New FCC rules target spam text messages
The federal government is cracking down on spam text messages.
According to the Federal Communications Commission, new rules will require mobile service providers to block certain robotext messages that are "highly likely to be illegal," the FCC said.
The FCC said spam text messages are up 500% since 2015. From 2015 to 2022, robotext complaints rose from around 3,300 to 18,900 per year.
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"Robotexts pose a unique threat to consumers: unlike robocalls, scam text messages are hard to ignore or hang-up on and are nearly always read by the recipient – often immediately," the FCC said. "In addition, robotexts can promote links to phishing websites or websites that can install malware on a consumer’s phone."
The order requires companies to block texts from phone numbers that are "unlikely to transmit text messages."
A second rule will require each mobile provider – or their partners and contractors – to establish a point of contact for text senders, which senders can use to inquire about blocked texts.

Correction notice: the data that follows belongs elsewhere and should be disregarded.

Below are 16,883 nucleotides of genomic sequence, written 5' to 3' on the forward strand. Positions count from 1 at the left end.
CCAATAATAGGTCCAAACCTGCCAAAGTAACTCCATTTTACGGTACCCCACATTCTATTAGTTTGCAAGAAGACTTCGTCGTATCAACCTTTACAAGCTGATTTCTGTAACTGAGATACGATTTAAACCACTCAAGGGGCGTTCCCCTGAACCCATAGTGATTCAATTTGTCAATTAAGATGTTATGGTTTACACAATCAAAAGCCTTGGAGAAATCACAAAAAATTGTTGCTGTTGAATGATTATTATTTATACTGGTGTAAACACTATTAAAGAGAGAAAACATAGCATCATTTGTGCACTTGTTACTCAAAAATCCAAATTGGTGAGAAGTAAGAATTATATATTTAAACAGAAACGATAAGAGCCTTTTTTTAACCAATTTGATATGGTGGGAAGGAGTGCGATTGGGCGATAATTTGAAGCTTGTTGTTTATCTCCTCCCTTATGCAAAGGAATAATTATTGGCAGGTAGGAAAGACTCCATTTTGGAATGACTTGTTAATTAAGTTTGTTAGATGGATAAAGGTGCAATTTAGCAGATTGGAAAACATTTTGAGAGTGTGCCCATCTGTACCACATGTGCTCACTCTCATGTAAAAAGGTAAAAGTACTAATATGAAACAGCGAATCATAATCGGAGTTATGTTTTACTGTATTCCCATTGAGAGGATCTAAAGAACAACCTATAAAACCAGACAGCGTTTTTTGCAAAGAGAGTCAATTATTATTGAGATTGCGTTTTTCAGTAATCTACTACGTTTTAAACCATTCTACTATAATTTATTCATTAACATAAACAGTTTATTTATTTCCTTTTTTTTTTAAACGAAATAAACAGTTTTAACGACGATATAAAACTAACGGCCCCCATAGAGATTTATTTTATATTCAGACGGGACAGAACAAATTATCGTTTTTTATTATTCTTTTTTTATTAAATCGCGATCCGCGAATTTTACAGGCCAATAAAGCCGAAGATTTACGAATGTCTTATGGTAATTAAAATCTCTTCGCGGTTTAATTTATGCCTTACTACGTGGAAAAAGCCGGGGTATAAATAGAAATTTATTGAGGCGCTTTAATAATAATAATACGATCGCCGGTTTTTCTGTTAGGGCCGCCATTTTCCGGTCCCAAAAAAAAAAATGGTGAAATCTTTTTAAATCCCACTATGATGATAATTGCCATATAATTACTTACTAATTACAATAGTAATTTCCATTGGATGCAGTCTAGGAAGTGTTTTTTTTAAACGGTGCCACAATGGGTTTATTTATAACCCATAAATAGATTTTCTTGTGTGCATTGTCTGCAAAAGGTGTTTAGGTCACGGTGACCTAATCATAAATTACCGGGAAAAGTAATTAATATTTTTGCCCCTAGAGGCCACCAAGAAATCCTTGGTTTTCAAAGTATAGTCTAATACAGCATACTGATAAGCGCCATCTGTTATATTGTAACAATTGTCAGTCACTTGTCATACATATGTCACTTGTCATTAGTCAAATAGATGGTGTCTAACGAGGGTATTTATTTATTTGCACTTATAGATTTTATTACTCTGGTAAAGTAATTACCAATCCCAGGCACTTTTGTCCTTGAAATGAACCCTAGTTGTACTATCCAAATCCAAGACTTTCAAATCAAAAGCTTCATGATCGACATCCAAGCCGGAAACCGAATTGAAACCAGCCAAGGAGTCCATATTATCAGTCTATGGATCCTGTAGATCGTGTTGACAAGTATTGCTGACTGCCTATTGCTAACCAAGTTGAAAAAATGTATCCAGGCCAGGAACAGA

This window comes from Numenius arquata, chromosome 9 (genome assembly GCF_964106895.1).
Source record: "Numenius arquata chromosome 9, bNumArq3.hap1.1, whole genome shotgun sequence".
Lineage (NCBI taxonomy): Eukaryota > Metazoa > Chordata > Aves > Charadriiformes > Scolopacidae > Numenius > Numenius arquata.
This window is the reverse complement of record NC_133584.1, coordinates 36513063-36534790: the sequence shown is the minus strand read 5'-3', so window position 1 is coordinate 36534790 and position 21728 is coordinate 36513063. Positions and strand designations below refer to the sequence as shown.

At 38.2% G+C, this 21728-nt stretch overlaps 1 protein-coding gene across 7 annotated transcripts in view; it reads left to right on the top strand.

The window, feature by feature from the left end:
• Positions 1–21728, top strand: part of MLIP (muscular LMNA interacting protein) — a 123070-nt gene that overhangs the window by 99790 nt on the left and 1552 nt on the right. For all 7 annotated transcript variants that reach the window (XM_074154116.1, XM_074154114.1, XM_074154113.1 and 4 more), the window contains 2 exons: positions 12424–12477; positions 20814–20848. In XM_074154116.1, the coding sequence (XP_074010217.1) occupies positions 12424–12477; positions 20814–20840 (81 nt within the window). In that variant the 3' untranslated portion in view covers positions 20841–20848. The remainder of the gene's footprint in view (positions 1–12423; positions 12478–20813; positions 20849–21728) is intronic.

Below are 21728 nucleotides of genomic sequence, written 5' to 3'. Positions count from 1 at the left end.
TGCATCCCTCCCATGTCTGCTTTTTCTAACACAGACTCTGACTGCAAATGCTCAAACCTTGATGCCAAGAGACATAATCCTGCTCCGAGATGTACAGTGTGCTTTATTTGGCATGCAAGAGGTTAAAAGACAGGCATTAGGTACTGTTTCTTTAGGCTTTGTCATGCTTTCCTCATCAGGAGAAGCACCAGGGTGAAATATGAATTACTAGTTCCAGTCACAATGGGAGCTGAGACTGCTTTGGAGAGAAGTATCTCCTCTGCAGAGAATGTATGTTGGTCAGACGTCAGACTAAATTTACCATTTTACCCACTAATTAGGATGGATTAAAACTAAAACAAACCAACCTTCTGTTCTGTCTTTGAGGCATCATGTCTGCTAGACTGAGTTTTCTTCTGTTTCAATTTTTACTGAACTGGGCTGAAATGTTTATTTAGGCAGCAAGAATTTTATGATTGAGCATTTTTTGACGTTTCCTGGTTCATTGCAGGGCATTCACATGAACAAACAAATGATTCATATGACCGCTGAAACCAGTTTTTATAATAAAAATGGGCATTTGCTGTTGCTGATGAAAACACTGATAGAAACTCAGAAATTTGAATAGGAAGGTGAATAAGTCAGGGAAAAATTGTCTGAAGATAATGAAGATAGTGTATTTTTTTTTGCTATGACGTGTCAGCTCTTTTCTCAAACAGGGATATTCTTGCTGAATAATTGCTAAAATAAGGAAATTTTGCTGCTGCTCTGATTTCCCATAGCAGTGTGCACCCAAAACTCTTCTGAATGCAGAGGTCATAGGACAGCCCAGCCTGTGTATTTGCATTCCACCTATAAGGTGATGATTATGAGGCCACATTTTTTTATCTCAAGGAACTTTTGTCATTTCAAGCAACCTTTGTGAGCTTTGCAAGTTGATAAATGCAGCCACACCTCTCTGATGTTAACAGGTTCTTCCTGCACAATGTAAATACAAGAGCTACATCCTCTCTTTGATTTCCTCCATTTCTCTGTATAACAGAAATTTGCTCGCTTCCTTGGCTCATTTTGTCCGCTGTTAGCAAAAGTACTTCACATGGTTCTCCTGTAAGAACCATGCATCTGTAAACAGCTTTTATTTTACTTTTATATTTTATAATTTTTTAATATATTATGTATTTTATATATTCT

(Photo by Thomas Trutschel/Photothek via Getty Images)
The new rules come about eight months after the FCC took similar action on robocall scams, ordering phone companies to block any traffic marketing auto warranties from a specific operation. The illegal operation was said to be responsible for more than eight billion calls since 2018.
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The robocalls originated from Roy Cox Jr., Aaron Michael Jones, their Sumco Panama companies and international associates, according to the FCC.
If phone companies fail to cut off the robocalls from this specific group entirely, they must regularly report to the FCC about how they are mitigating the traffic.
How to avoid robotext scams
The FCC recommends the following to protect yourself from text message scams:
- Do not interact in any way with suspicious texts, click on suspicious links, or provide any information via text or website.
- File a complaint with the FCC and forward unwanted texts to SPAM (7726)
- Delete all suspicious texts.
FOX's Catherine Stoddard contributed to this report.